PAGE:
There’s a lack of gracefulness to the way Miles moves, not just from swinging but to combat as well as he kicks more instead of punching. It’s truly fun to watch, thanks to Insomniac’s great animators and insane attention to detail.

Spider-Man: Miles Morales

Speaking of punching and kicking, the combat in Spider-Man: Miles Morales is again, very familiar. There’s not a whole lot you can do to change the basic Spider-Man combat mechanics. He’s going to fight in the way you’d expect, just with new animations. That said, there are some new tricks here that provide that much needed innovation to keep it fresh.

The new innovations are enough for me to flat out say that the combat in this game is better than the first. Despite having less gadgets than Peter, Miles makes up for it with his new Venom Powers. This is the sort of electric shock charge we’ve seen in the trailers and the Into the Spider-Verse movie. This allows you to do things Peter Parker can’t by stunning enemies, greater crowd control, and much more.

Miles can also get up close to enemies without being seen by using his invisibility power. This brings a whole new layer to stealth, making it easier for takedowns but also allow for escapes. In the heat of battle, you can go invisible and retreat to safety. This will allow you to take a moment to compose yourself but also gain the advantage by re-entering stealth.

Spider-Man: Miles Morales

Miles is both a brute with his Venom Powers but a worthwhile predator thanks to his stealth abilities. If Insomniac allows co-op or let’s players pick who they play as in the next game, there will be notably different playstyles.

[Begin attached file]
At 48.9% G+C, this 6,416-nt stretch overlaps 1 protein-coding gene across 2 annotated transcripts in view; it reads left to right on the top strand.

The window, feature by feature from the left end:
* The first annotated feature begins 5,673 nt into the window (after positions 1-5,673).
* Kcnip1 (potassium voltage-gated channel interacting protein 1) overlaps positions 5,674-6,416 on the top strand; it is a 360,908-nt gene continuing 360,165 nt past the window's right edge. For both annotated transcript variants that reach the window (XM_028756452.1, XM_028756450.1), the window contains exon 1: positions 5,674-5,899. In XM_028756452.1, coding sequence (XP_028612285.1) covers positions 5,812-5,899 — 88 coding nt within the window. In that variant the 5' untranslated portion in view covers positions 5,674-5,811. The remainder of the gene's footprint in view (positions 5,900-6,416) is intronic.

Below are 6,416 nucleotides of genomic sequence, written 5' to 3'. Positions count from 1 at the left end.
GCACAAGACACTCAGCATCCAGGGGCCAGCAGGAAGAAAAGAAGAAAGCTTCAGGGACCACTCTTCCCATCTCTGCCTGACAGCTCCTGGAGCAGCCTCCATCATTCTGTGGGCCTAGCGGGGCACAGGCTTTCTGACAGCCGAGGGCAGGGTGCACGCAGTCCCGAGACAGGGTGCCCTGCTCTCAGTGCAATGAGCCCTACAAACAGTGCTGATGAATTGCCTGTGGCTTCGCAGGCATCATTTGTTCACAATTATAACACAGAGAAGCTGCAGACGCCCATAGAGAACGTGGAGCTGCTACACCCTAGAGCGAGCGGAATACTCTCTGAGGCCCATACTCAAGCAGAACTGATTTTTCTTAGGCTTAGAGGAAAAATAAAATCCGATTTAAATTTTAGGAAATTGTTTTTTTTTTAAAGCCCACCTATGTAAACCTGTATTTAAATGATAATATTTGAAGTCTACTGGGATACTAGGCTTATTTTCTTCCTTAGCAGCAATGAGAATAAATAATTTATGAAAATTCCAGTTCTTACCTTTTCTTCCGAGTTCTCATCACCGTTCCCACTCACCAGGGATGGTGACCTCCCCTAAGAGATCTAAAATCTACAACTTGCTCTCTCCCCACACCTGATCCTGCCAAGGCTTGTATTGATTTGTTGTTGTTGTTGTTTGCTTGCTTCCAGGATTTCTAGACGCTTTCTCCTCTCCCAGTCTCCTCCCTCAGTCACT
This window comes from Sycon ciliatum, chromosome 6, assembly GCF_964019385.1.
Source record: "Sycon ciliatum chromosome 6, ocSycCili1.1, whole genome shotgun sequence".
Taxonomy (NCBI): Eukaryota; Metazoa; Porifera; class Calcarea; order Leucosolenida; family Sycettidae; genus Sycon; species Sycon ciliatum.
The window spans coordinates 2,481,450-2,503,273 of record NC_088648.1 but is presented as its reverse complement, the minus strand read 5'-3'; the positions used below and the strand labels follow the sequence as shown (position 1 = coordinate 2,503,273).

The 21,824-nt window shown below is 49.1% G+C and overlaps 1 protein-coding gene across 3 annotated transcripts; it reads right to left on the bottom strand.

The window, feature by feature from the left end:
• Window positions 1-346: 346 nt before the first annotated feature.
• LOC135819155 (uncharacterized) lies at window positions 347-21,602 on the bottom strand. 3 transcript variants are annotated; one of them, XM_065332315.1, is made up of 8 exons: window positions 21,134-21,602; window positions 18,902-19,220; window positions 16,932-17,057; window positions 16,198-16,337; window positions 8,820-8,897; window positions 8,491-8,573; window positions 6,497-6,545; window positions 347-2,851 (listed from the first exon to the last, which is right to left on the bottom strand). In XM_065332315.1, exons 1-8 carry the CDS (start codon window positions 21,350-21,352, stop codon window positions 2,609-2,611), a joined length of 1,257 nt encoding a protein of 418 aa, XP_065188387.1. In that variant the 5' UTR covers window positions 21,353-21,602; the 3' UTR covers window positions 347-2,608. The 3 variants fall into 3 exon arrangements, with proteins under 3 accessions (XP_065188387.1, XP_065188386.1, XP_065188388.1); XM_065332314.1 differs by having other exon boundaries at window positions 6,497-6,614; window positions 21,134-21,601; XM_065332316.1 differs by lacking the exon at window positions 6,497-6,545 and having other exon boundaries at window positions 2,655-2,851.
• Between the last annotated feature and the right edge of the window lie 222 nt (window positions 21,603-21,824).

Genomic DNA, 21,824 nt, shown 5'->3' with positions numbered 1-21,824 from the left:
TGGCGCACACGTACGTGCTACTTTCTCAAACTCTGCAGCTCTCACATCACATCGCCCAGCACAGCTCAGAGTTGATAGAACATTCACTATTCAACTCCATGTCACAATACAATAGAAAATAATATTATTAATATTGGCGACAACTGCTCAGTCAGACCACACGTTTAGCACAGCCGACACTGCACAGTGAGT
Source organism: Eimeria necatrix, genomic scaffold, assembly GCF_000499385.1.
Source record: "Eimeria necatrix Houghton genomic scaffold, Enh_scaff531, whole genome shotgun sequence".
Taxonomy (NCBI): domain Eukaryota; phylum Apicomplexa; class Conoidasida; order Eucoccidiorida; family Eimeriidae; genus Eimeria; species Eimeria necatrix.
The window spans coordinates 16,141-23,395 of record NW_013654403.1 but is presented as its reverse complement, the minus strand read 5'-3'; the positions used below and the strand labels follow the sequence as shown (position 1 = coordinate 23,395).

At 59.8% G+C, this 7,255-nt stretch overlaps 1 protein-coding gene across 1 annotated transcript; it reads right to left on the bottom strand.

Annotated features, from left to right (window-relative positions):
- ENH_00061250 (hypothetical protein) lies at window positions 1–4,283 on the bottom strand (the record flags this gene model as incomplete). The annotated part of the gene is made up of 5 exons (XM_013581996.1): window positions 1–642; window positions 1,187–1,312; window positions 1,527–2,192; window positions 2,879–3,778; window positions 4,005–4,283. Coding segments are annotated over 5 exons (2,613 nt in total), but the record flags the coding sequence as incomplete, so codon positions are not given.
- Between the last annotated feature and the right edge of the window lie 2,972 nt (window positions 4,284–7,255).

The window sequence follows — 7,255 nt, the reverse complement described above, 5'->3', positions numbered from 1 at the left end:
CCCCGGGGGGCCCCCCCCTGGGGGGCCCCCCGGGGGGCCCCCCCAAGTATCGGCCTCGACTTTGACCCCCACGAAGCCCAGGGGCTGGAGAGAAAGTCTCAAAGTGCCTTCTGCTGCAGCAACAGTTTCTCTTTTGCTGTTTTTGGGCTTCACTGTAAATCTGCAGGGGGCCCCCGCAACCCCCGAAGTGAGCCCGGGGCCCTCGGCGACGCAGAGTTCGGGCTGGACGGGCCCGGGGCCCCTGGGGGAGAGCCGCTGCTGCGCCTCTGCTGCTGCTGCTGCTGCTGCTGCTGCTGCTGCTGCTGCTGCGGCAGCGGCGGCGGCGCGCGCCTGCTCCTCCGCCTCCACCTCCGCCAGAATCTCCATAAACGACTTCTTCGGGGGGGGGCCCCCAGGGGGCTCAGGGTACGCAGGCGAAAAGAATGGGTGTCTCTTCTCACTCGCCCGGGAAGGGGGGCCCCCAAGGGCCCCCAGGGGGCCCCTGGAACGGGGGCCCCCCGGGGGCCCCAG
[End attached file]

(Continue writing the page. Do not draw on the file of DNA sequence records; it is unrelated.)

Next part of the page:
The biggest problems I had with Spider-Man: Miles Morales are with performance. I played on PlayStation 4 as I did not have a PlayStation 5 but have heard it performs really well on PS5 from other critics. Many have been very impressed by how it runs on next-gen but I can’t speak to that myself.

What I will say is that there some of the stuff the PS5 version is boasting is here in the PS4 version. The game does load remarkably fast on PS4, specifically between deaths. The initial load-in from the menu to the game is about 20 seconds on a PS4 Slim. Respawns are 10 seconds or less, you can exit buildings with no load times as you see here, and more.

Spider-Man: Miles Morales

There is a catch, though. Sometimes, you’ll be swinging through the city and the game will outright stop and load stuff in. Everything will come to a total halt for a few seconds and try to catch up with you. This happened a handful of times for me. There are also notable FPS drops both in key moments, such as the finale, and at other random times. Some items, such as a gift box Peter gives Miles at the start, also have low-resolution textures.

These are by no means deal breakers but they are quite noticable and show that the game is running on some old hardware. If you have the option, I highly recommend playing on PS5 but the PS4 will suffice. Sony will be issuing a day one patch that has some general fixes and polish as well.

The Verdict

Spider-Man: Miles Morales is the end of one generation and the start of another. It serves as yet another defining title for PlayStation but also an essential story for Marvel’s greatest hero. With new innovations in Spidey gameplay as well as loads of refinement and a wildly impactful story, Spider-Man: Miles Morales is the game we need right now.

Even as it chugs on some dated hardware with the PS4 version, you can’t go wrong with Miles Morales on PS4 or PS5.